The inequalities that follow in the wake of such housing crises create disturbances with dramatic social consequences and can upset the economy on a worldwide scale. At the same time, housing is the chief lever by which the economy can recover in a peaceful way. Citizens can directly experience improvement and new challenges such as environmental protection, circular economies, restructured social interaction and the creation of `smart’ cities can be met.

This lecture will address the above issues with a focus on the European Union.



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Inequality and Housing Exclusion (Introduction)


Inequality and Housing Exclusion (Presentation)


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Inequality and Child Poverty

Martin Evans, UNICEF
1 March 2016

Child poverty is now a high priority in the new Sustainable Development Goals (SDGs).

Poverty reduction will have to be monitored using international and national monetary poverty measures and also in ‘multi-dimensional’ terms.

This lecture outlines the current state of play in global child poverty profiles and considers options for improving child poverty measurement. Empirical evidence will consider international and national profiles of child poverty and discussion will consider issues that are common to both poverty and inequality measurement for future SDG monitoring. 





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Inequality and Child Poverty (Introduction)


Inequality and Child Poverty (Presentation)


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Inequality and the Super Rich

Daniel Waldenström, Uppsala University
4 February 2016

Over the recent decades there has been a dramatic rise in top income shares in most Western countries.

Several explanations have been proposed, some pointing at the role of market-driven forces such as technology and globalization whereas others emphasize the importance of political and economic institutions of taxation or changing social norms about income differences in society.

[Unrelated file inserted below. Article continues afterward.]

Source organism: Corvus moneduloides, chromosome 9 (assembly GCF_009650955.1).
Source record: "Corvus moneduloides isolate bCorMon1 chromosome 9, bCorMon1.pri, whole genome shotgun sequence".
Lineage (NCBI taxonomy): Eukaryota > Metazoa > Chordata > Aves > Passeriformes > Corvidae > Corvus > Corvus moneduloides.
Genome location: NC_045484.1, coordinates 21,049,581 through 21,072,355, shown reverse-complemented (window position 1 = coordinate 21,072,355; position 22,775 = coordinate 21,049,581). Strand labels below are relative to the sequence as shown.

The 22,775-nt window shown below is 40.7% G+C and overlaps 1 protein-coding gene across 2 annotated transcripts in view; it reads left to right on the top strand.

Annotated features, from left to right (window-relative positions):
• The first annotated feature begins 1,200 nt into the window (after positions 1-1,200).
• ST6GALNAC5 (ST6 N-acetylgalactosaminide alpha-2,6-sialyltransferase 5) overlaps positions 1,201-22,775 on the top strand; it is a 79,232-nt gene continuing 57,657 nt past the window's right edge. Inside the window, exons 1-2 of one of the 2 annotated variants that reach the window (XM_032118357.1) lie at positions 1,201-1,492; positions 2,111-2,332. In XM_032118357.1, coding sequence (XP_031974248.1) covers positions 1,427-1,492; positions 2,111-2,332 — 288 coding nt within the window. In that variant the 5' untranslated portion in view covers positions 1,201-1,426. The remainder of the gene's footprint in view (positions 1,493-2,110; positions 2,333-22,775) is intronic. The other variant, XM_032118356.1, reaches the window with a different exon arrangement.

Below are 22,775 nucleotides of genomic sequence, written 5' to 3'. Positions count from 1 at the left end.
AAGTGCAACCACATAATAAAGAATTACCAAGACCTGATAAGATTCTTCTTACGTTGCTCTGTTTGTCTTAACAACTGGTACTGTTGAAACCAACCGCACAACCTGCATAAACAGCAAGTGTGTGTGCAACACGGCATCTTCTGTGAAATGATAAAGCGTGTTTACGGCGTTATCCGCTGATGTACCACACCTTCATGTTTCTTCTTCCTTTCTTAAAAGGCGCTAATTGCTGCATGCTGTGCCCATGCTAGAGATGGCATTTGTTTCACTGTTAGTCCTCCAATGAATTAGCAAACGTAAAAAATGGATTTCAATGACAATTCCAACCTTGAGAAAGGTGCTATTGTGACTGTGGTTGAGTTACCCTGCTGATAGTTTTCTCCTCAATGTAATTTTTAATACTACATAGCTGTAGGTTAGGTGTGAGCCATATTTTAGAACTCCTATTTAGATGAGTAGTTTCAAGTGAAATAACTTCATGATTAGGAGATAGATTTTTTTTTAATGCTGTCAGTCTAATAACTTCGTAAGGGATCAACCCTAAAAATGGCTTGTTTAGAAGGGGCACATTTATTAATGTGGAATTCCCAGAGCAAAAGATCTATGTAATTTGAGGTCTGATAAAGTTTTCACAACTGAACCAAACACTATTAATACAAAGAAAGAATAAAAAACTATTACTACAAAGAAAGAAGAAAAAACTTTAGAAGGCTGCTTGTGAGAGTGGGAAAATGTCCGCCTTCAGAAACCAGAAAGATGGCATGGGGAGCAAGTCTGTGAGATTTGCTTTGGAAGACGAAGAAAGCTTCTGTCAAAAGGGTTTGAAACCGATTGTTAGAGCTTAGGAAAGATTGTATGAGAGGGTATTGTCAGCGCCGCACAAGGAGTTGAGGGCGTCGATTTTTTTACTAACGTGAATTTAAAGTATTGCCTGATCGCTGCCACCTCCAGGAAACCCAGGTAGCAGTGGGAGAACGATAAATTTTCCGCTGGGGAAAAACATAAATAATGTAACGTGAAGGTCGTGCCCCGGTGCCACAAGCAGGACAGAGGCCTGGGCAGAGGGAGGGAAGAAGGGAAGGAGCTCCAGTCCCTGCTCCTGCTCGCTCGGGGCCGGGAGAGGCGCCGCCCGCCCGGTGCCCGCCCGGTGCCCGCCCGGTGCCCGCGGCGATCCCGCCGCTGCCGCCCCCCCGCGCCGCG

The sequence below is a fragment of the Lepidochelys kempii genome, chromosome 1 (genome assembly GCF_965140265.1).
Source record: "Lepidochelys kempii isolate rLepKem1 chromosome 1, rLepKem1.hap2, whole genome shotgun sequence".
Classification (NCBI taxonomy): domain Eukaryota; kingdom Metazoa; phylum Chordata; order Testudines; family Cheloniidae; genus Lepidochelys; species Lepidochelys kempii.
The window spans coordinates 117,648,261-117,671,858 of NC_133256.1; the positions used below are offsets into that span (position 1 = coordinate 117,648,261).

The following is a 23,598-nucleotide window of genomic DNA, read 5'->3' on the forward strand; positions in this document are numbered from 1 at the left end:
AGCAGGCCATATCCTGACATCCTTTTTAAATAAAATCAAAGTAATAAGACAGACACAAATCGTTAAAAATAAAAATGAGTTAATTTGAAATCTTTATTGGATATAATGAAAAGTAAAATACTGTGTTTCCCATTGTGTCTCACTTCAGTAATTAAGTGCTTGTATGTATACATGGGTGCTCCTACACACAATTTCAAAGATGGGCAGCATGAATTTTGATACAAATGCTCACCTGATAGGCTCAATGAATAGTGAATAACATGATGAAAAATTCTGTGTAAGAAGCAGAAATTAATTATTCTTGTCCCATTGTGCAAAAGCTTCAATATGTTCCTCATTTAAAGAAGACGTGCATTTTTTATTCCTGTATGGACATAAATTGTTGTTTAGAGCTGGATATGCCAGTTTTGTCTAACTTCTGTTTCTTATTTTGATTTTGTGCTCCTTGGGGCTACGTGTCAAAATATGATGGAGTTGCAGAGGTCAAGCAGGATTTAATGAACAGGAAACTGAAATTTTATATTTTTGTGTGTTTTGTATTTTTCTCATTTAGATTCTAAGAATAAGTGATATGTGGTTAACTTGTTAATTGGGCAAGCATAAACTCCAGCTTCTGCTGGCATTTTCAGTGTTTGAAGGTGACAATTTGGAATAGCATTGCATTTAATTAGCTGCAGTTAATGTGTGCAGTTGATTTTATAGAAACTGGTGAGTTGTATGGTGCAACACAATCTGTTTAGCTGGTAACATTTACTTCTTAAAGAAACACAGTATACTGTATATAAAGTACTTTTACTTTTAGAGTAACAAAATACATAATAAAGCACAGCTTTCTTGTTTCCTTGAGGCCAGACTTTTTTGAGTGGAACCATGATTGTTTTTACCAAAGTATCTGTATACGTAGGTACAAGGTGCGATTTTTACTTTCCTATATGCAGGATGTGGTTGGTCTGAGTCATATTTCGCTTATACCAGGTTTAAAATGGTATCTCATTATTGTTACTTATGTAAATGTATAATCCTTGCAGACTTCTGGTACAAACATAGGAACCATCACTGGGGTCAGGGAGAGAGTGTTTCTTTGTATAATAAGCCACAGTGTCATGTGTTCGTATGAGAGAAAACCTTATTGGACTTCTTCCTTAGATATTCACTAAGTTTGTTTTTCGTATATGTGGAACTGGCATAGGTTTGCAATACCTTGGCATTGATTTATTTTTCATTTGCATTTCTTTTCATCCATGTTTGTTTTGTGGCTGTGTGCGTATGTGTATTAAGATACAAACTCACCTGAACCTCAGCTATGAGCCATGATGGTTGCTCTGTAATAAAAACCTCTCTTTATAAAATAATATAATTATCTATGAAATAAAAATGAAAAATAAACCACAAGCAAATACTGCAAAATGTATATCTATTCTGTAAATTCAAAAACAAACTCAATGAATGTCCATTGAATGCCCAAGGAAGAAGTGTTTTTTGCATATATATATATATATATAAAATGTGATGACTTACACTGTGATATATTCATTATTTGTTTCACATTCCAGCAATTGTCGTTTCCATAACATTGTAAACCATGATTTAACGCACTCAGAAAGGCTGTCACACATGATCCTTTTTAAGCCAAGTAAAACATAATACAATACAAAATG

This lecture presents the latest academic research about the evolution of top income and wealth positions around the Western world, what we know about the central determinants and how economic policy contribute to shaping these outcomes.




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Inequality and the Super Rich (Introduction)


Inequality and the Super Rich (Presentation)


Read the Inequality and the Super Rich slides of the lecture.



Inequality and Opportunities Beyond High-School

Jamil Salmi, Global Tertiary Education Expert, former Tertiary Education Coordinator, World Bank
20 January 2016

All over the world, education has undeniably become the main force of inclusion in society.

Yet, much progress remains to be made, especially at the tertiary education level. In spite of the extensive efforts to improve access worldwide, tertiary education—especially the university sector—generally remains elitist, with the majority of enrolled students coming from wealthier segments of society.

Against this background, this lecture proposes to summarize available evidence on the main forms and the scope of disparities in tertiary education, present the principal determinants of inequality at the tertiary education level, and outline promising approaches and measures for offering more equal opportunities to all disadvantaged groups.





...in a nutshell


Full lecture


Full slide presentation



Inequality and Opportunities Beyond High-School (Introduction)


Inequality and Opportunities Beyond High-School (Presentation)


Read the Inequality and Opportunities Beyond High-School slides of the lecture.